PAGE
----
Your best bet for successfully using Boson’s .NET Framework-based software (and for obtaining assistance from our friendly support staff) is always going to be installing said software in a properly supported Microsoft Windows environment. The Boson Exam Environment’s minimum system requirements indicate that it is supported for Windows 7, Windows Vista, and Windows XP. The Boson NetSim Network Simulator’s minimum and recommended system requirements indicate that it is supported for Windows 8, Windows 7, Windows Vista, and Windows XP.
If you’ve reviewed all the system requirements and choose instead to go adventuring, you should at least test a demo version of the Boson product of your choice in the environment you want to use before purchasing a license for that product. That way, if your experiment fails, you won’t have plunked down your hard-earned money for a software license you can’t use.
Lecture over. Now it’s time to start exploring.
Perhaps the safest and most obvious alternative to using a physical Windows host to run Boson software is by using desktop virtualization software. Desktop virtualization is the process of installing an actual licensed copy of Microsoft Windows inside a virtual machine (VM) that runs on your Mac OS X or Linux host device. Both VMWare and Parallels offer commercial desktop virtualization solutions that enable you to run Microsoft Windows inside a VM on a Mac. VMWare Fusion, which is VMWare’s Mac OS X desktop virtualization solution, has a Windows and Linux counterpart in VMWare Workstation. VMWare additionally offers the free-for-personal-use VMWare Player, although there is no Mac OS X version of that product. A free alternative to VMWare or Parallels is Oracle’s VirtualBox, which is available for Mac OS X, Linux, and Windows.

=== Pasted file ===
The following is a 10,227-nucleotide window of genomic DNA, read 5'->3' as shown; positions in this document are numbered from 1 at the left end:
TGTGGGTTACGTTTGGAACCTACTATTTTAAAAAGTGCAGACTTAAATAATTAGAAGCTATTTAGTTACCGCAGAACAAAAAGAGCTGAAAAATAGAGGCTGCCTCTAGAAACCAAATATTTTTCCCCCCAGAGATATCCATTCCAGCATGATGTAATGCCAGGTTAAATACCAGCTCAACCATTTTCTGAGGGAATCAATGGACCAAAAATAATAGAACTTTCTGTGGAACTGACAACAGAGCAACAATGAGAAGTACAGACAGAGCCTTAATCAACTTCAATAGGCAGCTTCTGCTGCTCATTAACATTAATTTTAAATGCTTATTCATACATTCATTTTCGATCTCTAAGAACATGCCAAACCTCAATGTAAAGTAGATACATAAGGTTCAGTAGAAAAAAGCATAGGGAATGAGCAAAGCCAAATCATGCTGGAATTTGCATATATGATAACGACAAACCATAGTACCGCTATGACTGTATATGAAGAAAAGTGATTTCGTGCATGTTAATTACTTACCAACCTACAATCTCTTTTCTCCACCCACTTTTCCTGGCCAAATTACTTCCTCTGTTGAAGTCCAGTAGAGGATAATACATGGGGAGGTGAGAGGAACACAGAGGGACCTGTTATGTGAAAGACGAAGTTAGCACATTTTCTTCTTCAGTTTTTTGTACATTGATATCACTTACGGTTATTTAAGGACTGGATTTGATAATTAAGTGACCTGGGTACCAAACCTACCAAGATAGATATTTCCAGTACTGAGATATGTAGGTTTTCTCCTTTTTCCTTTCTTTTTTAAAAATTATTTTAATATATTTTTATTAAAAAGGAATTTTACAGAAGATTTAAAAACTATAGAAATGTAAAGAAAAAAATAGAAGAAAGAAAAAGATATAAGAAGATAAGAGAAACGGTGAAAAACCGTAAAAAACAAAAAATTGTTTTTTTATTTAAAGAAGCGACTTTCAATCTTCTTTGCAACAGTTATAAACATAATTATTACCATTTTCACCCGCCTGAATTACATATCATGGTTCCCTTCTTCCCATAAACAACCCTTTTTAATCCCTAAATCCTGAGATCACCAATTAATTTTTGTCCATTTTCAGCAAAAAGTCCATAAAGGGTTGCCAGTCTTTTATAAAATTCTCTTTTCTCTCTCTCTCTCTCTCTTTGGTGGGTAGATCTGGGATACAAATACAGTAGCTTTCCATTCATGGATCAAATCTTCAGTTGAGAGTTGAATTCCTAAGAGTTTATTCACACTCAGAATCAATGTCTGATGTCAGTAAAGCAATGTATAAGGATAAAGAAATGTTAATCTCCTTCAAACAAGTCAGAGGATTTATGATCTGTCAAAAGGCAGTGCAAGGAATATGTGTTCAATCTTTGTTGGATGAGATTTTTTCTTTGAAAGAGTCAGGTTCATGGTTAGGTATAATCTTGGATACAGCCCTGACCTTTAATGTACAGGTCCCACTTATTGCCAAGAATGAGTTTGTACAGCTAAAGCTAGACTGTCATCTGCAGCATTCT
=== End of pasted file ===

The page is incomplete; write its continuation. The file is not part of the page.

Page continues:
One nicety that’s become common among virtual desktop applications is the ability to integrate virtualized environments more-or-less seamlessly with the host environment. In other words, you can choose to visually hide the virtualized OS so that the application you are running inside it appears to be running transparently against your Mac OS X or Linux desktop. This integration enables you to switch between the Windows application in the VM and the host applications without the VM’s OS getting in the way.